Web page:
Leo Arnaud and Orchestra- Carnival in Rio

Back to South America, here we are with this album.  I bought it because it was cheap at a dollar.  The cover makes this look like clown shoes (no pun intended.)  So I held on to this since the end of 2015 without listening to it because it looked like a real hokey album. As a side note, the painting on the cover was done by John Morris (1920-1991), the premier painter of clowns of that period.

What a mistake.  This album, released by Liberty Records in 1956, was just breath taking.  Great instrumentation in a Brazilian style.  I was taken aback by almost all the songs in this record.  Again, it is a great piece of work. The conductor/ arranger on this record was Leo Arnaud.  Born in Lyon, France in 1904.  He immigrated to America and worked for MGM between 1931 and 1966, working on a slew of movies.  He is probably most famous for “The Bugler’s Dream” which is used in the US during Olympic Games broadcasts. He passed in 1991 at age 86.

According to the back of the record, Arnaud served a term as the temporary conductor of the Rio de Janerio and San Paulo Symphony Orchestras.  I imagine it is during thus tenure that Arnaud learned the songs on this record.  There is a slew of Brazilian flavored tunes on this which are arranged in a style complementary to their home country. I liked about every song on this record and could easily post any song as a sample.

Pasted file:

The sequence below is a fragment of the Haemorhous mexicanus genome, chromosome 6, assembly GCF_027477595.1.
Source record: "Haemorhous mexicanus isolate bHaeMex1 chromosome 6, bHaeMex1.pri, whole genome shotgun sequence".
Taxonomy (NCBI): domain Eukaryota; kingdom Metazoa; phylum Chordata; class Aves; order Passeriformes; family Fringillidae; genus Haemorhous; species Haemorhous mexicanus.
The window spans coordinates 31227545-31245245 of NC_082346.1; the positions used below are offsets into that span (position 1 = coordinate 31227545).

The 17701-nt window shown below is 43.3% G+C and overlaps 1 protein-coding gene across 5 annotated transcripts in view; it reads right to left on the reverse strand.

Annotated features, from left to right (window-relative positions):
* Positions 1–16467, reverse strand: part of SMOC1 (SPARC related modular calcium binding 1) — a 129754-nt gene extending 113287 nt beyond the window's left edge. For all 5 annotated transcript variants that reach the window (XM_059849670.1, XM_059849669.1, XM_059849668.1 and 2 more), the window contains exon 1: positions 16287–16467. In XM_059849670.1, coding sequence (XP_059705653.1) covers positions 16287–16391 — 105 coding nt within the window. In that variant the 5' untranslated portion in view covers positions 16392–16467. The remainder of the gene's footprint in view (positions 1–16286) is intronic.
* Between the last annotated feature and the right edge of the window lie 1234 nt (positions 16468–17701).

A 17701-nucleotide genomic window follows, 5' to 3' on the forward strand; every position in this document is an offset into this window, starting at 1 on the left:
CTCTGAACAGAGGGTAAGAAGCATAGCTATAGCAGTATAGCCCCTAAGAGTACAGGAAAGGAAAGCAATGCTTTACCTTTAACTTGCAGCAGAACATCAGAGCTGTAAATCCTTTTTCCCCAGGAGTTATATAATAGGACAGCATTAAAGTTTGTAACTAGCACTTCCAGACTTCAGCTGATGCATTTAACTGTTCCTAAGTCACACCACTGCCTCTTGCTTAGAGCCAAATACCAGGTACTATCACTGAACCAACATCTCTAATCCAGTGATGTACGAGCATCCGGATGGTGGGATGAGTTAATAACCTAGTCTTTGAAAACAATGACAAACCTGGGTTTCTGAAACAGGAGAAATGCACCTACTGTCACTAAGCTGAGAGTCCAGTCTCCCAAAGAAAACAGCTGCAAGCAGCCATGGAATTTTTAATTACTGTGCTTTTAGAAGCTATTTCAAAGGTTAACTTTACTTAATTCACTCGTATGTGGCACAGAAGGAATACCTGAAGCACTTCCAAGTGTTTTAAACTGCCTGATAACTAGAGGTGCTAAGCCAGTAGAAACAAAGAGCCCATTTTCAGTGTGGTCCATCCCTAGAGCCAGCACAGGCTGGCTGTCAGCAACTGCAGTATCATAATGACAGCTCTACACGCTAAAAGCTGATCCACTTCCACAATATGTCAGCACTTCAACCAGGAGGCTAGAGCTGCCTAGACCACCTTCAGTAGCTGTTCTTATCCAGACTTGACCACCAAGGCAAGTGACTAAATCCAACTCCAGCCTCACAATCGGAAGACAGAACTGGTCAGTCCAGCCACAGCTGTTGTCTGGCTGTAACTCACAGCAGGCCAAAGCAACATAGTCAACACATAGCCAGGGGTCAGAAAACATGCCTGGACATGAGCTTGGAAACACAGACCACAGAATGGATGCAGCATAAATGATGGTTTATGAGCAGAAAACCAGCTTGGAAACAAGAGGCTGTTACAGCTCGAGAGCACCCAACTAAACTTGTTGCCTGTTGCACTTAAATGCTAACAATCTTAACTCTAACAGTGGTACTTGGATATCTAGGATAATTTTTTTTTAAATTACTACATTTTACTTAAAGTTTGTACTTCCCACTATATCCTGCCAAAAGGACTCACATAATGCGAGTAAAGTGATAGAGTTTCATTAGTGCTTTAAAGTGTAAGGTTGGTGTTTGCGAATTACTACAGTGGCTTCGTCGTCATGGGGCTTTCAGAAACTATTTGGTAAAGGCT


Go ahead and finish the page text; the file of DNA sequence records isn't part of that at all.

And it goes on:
But I had to whittle down my list and compromised with three cuts.  First the fast paced “Expressinho”.  Second, my favorite song on the record, the aptly named “Russian Roulette” which borrows phrases from the old classic “The Volga Boatmen” while staying Brazilian in nature. Finally, I went with “Taco” because it is a bit silly.

Top Rated Album.  Just goes to show you should not judge a record by its cover.

Antonio Carlos Jobim- Tide

MI0002350181This was one dollar.  After spending some time in 2014 in Brazil, I have become a fan of the music of the country.  Well,  that it not necessarily true.  Before that, I really liked forro. but that was more a northern style I believe.  However, after spending time in Rio, I grew a fondness for the bossa nova, which is aptly more sophisticated.Antonio-Carlos-Jobim-Antonio Carlos Jobim, (1927-1994) was one of the principle creators of that musical style.  Born in the district of Tijuca in Rio de Janerio, Jobim left a tremendous catalog of songs, some of which are jazz and pop standards.  The most famous of these is “The Girl From Ipanema” which has been recorded over 240 times.  A talented guitarist and pianist, he was given a statue in 2014 on Arpoador Beach between Ipanema and Copacabana.  I am now kind of officially bummed that I did not see it while I was there. It looks pretty cool.


Tribute Page

Tribute Page in English

I also did not get to go to the statue of “Christ the Redeemer” which is on the cover.   I did do Sugar Loaf and that was cool.  Also did the major beaches.IMG_2354 (2)

This was Jobim’s sixth studio album, released in 1970 by A&M who had made themselves a household name by recording and distributing Latin/South American music.  Jobim plays guitar and piano (both acoustic and electric).  It features his trademark song along with other tunes that he wrote.  It is a pretty good album if you are in to that thing.  I am .  When I listen to this, I feel like drinking caipirinhas in a hotel lobby.IMG_1459


For a sample, I went with “Tema Jazz”  which a nice little number indeed.Antonio-Carlos-Jobim_4_690X310